Along with the launch of iOS 13, iPadOS, and Safari 13, Apple announced a major update for analysts: the new ITP 2.3.
With the previous update, ITP 2.2, Apple focused mostly on the abuse of so-called link decoration for the purposes of cross-site tracking. With ITP 2.2, when a webpage is navigated from a domain classified by ITP and the landing URL has a query string or fragment, the expiry of persistent client-side cookies created on that page is 24 hours.
However, Apple states that according to recent data, the changes did not have the sought after results, and some websites continued to abuse link decoration. With ITP 2.3, Apple is trying to take extra steps to ensure their objective is fulfilled.
You can also check Apple’s ITP 2.1 Impacts on Adobe Experience Cloud and Google Marketing Platform
What’s New With ITP 2.3
First and foremost, ITP 2.3 introduces capped lifetime for all script-writeable website data. Ever since the introduction of ITP 2.2, several trackers have announced their move from first-party cookies to alternate first-party storage, such as LocalStorage. Apple explains that ITP 2.3 counteracts this in the following ways:
- website.example will be marked for non-cookie website data deletion if the user is navigated from a domain classified with cross-site tracking capabilities to a final URL with a query string and/or a fragment identifier, such as website.example?clickID=0123456789.
- After seven days of Safari use without the user interacting with a webpage on website.example, all of website.example’s non-cookie website data is deleted.
This effectively removes trackers’ ability to use link decoration, combined with long-term first-party website data storage to track users. In other words, ITP 2.3 caps the lifetime of all script-writeable website data after a navigation with link decoration from a classified domain.
“The reason why we cap the lifetime of script-writable storage is simple. Site owners have been convinced to deploy third-party scripts on their websites for years. Now those scripts are being repurposed to circumvent browsers’ protections against third-party tracking. By limiting the ability to use any script-writeable storage for cross-site tracking purposes, ITP 2.3 makes sure that third-party scripts cannot leverage the storage powers they have gained over all these websites,” Apple explains.
Apple also discovered that some trackers, instead of decorating the link of the destination page, decorate their own referrer URL and read the tracking ID through document.referrer on the destination page. With ITP 2.3, Safari will counteract this by downgrading document.referrer to the referrer’s eTLD+1 (effective top-level domain) if the referrer has link decoration and the user was navigated from a classified domain.
ITP 2.3 Brings Updates to the Storage Access API
With ITP 2.3, Safari announces that Storage Access API only consumes the user gesture (tap or click) when the user explicitly denies access (i.e., when the user is prompted and picks “Don’t allow”). Previously, the gesture was also consumed when the promise was rejected without a user prompt, such as when the requesting domain was classified by ITP and had not received user interaction as a first-party website the last 30 days of Safari use. This meant the user had to tap or click again to be shown a popup to log into the third-party service.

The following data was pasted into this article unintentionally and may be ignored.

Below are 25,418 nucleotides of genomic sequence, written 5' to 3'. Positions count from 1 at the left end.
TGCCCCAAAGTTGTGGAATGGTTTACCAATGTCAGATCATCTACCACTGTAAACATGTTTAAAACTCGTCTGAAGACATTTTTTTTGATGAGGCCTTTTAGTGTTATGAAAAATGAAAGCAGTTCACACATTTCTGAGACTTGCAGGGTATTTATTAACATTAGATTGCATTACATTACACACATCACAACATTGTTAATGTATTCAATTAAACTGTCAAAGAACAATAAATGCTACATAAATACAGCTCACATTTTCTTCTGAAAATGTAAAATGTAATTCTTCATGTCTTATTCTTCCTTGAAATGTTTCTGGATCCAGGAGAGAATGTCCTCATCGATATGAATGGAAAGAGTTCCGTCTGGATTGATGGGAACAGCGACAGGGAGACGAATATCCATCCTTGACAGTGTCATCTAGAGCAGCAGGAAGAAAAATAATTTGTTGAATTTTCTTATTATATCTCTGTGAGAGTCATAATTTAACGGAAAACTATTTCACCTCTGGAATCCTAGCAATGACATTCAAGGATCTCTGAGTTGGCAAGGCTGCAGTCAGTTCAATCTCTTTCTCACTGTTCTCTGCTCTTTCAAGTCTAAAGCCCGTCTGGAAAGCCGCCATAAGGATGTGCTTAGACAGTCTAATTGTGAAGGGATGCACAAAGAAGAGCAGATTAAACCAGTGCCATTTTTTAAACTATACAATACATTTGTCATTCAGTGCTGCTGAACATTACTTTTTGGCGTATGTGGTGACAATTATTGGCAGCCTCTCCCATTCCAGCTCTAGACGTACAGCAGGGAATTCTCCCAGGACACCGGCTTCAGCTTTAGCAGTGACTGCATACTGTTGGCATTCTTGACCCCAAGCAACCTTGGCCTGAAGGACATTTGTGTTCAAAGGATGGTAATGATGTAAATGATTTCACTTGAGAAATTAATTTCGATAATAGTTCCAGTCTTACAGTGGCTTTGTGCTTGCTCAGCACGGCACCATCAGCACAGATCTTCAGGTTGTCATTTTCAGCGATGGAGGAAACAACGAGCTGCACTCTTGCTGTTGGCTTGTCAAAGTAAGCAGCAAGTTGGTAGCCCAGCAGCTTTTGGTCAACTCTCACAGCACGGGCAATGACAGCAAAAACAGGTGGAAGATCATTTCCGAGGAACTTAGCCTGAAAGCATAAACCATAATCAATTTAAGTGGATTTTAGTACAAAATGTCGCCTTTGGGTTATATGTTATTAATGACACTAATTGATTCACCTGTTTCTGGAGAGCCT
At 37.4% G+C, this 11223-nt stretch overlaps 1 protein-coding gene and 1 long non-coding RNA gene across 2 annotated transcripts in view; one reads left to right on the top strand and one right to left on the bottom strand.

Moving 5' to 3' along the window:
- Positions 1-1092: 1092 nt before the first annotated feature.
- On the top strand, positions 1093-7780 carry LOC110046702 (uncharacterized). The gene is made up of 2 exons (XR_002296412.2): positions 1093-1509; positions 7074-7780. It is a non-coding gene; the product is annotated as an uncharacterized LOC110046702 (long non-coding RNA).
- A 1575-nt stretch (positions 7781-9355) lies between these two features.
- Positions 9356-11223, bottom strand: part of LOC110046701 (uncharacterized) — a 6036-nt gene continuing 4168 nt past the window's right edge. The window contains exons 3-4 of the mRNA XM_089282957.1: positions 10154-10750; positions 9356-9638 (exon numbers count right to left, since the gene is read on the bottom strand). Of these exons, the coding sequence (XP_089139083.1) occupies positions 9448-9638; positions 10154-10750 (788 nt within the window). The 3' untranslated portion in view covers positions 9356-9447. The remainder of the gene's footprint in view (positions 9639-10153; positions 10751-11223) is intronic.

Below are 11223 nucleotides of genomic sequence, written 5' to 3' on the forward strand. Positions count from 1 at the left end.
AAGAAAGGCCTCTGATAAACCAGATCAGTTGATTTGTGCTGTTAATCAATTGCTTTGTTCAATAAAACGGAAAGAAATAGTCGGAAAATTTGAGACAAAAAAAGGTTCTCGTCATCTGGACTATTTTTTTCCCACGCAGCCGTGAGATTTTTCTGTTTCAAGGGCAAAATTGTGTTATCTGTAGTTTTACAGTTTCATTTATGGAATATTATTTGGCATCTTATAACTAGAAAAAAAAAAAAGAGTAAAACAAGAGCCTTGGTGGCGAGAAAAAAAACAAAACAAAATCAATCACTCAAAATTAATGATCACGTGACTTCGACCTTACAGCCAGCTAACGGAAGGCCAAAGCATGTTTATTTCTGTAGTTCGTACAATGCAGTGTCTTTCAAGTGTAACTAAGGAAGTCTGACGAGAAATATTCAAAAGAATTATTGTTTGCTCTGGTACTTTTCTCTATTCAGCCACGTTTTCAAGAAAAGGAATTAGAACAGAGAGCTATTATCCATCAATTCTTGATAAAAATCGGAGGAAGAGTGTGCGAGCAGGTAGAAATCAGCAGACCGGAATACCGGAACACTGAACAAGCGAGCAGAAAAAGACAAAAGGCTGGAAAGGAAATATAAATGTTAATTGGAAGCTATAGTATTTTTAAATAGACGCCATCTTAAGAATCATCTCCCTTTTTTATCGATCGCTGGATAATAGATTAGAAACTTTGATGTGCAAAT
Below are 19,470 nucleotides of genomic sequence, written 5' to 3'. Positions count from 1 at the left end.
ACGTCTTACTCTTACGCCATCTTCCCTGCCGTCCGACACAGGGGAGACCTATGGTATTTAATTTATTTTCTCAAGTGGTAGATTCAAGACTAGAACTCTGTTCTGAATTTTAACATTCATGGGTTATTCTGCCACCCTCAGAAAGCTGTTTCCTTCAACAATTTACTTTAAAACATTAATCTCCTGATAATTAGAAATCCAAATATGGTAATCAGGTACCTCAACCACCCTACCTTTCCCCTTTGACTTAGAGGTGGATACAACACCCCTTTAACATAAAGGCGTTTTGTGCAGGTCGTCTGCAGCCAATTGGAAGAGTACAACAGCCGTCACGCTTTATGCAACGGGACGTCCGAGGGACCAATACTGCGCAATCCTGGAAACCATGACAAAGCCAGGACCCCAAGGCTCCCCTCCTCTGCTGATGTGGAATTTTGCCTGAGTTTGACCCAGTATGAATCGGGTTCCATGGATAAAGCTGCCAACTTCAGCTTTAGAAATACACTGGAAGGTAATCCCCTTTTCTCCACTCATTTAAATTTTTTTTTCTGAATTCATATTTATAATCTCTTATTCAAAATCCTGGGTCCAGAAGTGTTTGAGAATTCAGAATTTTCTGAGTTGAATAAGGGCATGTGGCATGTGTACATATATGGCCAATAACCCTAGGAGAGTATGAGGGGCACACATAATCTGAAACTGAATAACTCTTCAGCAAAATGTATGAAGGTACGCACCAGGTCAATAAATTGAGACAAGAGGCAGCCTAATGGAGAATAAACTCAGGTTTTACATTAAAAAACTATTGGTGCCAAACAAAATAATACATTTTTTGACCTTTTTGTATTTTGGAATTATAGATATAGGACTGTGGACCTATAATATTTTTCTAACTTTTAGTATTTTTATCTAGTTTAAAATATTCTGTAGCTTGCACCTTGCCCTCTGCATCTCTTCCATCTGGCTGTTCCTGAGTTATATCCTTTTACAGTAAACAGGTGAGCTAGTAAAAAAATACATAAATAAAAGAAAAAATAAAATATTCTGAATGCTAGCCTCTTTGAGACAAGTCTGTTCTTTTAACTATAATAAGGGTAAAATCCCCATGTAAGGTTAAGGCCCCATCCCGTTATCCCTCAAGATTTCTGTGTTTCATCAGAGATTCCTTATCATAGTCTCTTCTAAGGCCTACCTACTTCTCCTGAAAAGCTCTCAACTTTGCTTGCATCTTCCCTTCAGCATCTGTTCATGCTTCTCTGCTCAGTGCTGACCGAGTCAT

Some services are requesting storage access on every click or tap, regardless of previous interactions with the user. To counter such repeated prompting, WebKit’s implementation of the Storage Access API will now automatically reject the request for storage access for documents where the user has picked “Don’t Allow” in the prompt twice.
ITP Debug Mode in Safari on macOS Catalina
Safari 13 on macOS includes ITP Debug Mode. It’s been available in Safari Technology Preview for quite some time but now it’s available in regular Safari so that you can debug your websites with the same Safari your customers are using.
Classifying a Custom Domain for Testing
With ITP Debug Mode and User Defaults, you can manually set a custom domain as permanently classified with tracking capabilities. Here’s how you achieve this for a domain called website.example:
- Open System Preferences, click Security & Privacy, and unlock the padlock to be able to make changes.
- Pick the Full Disk Access category to the left.
- Use the + button to add the Terminal application to the list and make sure its checkbox is ticked.
- Open Terminal and execute the following command: defaults write com.apple.Safari ITPManualPrevalentResource website.example
- Go back to Security & Privacy in System Preferences and untick the checkbox for Terminal to not allow it permanent full disk access.
Apple first introduced Intelligent Tracking Prevention v1.0 in September 2017. ITP is a Safari feature that was originally designed to reduce cross-site tracking by limiting the storage of 3rd-party cookies.
The ability to fetch resources such as images or scripts from different domains is one of the most powerful web features, commonly referred to as cross-origin or cross-site loading. However, the same feature also enables cross-site tracking of users using first or third-party cookies, which could be a privacy concern.
With the recent changes, Apple tries to get ahead of any privacy concerns and prohibit any intrusive tracking that may negatively impact the customer experience. We’re expecting this is only the beginning, and all major browsers will soon adopt similar measures.